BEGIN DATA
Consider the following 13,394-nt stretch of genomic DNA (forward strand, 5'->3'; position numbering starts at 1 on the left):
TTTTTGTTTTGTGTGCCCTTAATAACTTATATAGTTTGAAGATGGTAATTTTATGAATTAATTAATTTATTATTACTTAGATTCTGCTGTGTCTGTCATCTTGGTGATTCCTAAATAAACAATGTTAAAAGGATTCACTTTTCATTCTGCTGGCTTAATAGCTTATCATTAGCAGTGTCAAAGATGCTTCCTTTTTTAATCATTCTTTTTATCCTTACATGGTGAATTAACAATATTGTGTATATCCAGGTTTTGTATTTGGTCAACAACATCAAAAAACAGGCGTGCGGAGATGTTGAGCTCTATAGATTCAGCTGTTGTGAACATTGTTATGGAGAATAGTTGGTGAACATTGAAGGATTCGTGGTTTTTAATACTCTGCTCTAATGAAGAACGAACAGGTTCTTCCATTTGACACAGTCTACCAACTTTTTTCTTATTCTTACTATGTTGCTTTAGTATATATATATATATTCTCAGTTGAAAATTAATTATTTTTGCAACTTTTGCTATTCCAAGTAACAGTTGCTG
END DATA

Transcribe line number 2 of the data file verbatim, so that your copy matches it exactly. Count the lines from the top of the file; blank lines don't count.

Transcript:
TTTTTGTTTTGTGTGCCCTTAATAACTTATATAGTTTGAAGATGGTAATTTTATGAATTAATTAATTTATTATTACTTAGATTCTGCTGTGTCTGTCATCTTGGTGATTCCTAAATAAACAATGTTAAAAGGATTCACTTTTCATTCTGCTGGCTTAATAGCTTATCATTAGCAGTGTCAAAGATGCTTCCTTTTTTAATCATTCTTTTTATCCTTACATGGTGAATTAACAATATTGTGTATATCCAGGTTTTGTATTTGGTCAACAACATCAAAAAACAGGCGTGCGGAGATGTTGAGCTCTATAGATTCAGCTGTTGTGAACATTGTTATGGAGAATAGTTGGTGAACATTGAAGGATTCGTGGTTTTTAATACTCTGCTCTAATGAAGAACGAACAGGTTCTTCCATTTGACACAGTCTACCAACTTTTTTCTTATTCTTACTATGTTGCTTTAGTATATATATATATATTCTCAGTTGAAAATTAATTATTTTTGCAACTTTTGCTATTCCAAGTAACAGTTGCTG